Search

The basic components of a solar system - what you need

Updated: Aug 7, 2020

Many people getting into solar or any form of electrical battery backup for their house or work, often have some questions... What components do I need? Where do I buy it? Who installs and sets it up? How much will it cost? What size must it be?


I often get the question: Can we buy your batteries and then we run our house on that? Unfortunately, you need a bit more than just batteries! Essentially, for a full solar system you need energy production (solar panels), energy storage (batteries), energy conversion (inverter) and energy distribution (wiring and switches to connect the components and to your house electrical circuits).


In this short post, I will try to summarise the absolute basics that you need. I will later do a follow-up post to show the components in action, and perhaps post some videos showing what a typical install looks like. Below, I also show the typical costs (as of August 2020) of what each of these components should cost , assuming a typical small residential install. (I will go into sizing in a separate post.... that is a whole topic on its own!) Costs are influenced by the type of components you buy and their features and capabilities, but in this example I go mid-range.


There are two main types of electric backup systems:

  1. Backup power only: I want power for a while when the mains go out. (I.e. during load shedding.)

  2. Solar: I want to generate and use my own power (party or in full), to have backup power but also to save on my monthly electric bill.


Option 1 is the simplest. As a minimum you will need:

  • An inverter to convert your battery power into usable higher voltage power that your household 230 volt appliances can run on. (R15,000)

  • A mains charger to charge your batteries when you have mains power. (Almost always also built into the inverter, but add R5,000 if not included)

  • Batteries (Cheaper batteries such as lead-acids: R30,000 and will last about 4 years. Higher grade batteries such as lithium ion phosphate: R60,000 and should last 10 years+.) I will go into the benefits of lithium ion phosphate (LifePo4) in a separate post; there are many!


Option 2 requires two additional components added to the above:

  • Solar panels (12 will be enough for a small to medium install) = R25,000

  • A solar charge controller that converts the power from your panels into the right voltage to charge your batteries. (Sometimes also included as part of the inverter. Add R5,000 if not included)


Then additionally, for any of these options you often also need:

  • A solar installer that sets up inverter, connects your batteries and (most importantly) installs solar panels on your roof. The installer also wires all of these components together. If you have enough knowledge and are qualified to do so, you can often do most of this yourself. (R7,000)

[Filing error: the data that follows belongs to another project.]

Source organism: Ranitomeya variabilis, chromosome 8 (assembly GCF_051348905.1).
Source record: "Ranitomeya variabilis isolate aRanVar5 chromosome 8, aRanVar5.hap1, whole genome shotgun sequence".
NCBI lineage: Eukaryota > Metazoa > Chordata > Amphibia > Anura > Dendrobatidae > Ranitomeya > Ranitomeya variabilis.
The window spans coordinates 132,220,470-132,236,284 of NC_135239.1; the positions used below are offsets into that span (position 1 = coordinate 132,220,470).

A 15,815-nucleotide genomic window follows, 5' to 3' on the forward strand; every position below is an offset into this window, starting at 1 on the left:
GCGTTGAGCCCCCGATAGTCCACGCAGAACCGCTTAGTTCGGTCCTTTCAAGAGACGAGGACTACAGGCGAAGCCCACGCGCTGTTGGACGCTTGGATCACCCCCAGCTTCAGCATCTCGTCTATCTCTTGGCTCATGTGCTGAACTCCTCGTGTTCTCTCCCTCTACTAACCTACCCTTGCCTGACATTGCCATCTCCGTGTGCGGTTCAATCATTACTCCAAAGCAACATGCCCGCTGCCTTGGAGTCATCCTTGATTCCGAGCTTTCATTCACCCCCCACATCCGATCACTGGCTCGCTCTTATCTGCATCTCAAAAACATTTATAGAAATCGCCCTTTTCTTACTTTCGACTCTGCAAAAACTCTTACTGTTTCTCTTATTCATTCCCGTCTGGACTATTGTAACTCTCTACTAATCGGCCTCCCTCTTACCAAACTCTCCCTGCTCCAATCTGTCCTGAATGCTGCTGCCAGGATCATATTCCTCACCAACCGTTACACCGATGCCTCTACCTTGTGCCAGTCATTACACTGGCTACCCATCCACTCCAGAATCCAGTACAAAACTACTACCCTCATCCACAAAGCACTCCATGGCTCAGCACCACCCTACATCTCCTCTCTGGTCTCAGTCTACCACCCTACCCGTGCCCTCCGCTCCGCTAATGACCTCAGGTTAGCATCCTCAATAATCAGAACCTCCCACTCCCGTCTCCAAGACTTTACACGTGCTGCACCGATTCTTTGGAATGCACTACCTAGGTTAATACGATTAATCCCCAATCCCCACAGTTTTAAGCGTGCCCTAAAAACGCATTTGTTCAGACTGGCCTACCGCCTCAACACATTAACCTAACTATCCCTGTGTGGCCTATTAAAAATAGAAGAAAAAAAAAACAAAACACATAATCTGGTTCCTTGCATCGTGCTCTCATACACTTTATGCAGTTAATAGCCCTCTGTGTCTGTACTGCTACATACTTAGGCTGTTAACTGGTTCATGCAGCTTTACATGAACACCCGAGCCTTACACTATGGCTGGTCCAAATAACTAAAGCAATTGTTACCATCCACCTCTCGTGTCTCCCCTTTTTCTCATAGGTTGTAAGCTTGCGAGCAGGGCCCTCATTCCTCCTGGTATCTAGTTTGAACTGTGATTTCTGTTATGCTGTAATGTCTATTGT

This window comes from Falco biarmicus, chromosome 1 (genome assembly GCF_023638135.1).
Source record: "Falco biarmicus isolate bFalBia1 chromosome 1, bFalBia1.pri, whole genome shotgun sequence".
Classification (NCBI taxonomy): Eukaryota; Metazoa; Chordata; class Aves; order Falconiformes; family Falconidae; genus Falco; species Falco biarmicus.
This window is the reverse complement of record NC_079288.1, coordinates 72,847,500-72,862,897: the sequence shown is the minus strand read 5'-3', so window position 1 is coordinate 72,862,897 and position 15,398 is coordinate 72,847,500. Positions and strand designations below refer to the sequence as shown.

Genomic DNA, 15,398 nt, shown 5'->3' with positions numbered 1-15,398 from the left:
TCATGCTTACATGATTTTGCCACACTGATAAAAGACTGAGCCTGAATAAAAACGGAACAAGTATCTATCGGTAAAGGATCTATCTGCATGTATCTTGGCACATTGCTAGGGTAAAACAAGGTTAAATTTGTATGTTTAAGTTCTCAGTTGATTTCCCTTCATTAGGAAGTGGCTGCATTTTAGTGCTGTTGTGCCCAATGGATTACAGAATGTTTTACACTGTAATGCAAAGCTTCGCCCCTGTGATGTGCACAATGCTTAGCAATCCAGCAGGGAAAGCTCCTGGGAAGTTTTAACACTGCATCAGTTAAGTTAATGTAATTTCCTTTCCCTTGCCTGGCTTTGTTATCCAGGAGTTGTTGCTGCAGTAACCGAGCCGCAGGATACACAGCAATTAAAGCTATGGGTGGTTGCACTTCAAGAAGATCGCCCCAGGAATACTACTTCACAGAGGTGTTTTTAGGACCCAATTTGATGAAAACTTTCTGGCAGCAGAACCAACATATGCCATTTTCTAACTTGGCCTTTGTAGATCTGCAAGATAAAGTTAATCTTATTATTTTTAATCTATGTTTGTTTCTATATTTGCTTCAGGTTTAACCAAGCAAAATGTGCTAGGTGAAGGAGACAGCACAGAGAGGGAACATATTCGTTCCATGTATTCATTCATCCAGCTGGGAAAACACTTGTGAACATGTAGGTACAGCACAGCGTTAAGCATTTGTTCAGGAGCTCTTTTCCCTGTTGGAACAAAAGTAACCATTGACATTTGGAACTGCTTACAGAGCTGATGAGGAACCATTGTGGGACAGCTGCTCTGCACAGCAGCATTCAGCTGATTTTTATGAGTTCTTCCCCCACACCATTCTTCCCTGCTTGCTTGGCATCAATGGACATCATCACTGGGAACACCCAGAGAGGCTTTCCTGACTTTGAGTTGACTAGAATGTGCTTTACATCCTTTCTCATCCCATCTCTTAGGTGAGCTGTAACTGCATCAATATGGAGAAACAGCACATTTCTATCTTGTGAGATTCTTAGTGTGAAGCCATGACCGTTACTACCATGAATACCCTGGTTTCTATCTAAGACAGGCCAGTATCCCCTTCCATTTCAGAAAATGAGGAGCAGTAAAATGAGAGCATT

• An electrician, to wire your inverter into your house main electric distribution board, add a sub-DB for your solar system, add some manual cut-over switches, and make sure the whole system is electrically compliant. This is needed if you want to seamlessly switch to backup power, without you even knowing it. (R7,000)

  • Battery cables, fittings, solar panel DC wire, etc. (R5,000)


Then, there are some "nice to have" extras to consider, such as:

  • A battery monitor. It measures electricity flow precisely and greatly improves your ability to measure how much power you are using and what you have left in your batteries. R3,000

  • Remote monitoring devices that store and/or publishes data to some form of web portal. Allows you to view all your data and statuses, but also sometimes to configure your equipment remotely. (R3,000)


In essence, that is it! So, it is more than just batteries. The above components function as an integrated system to produce, store, convert, manage and distribute power into your household.


Organising an installer is sometimes a bit complex. There are "all in one" companies that do everything, and you buy everything from them also. This is more expensive (they add higher markup) and often they sell very specific brands, but has the benefit of you working with a single service provider. Alternatively, you could buy your components from different providers if you want, separately have a solar panel installer to hook up your system, and separately an electrician to do the distribution board wiring and any mains switches etc. Some people prefer to go that route, and it gives you more flexibility.


I will go into more practical detail, features of components and also show examples of installs and how to plan precisely what you need for your home in a separate post.


Happy to get your comments and feedback on these components, and if there are any other key minimum factors you believe one should consider. Cheers!




39 views0 comments

Recent Posts

See All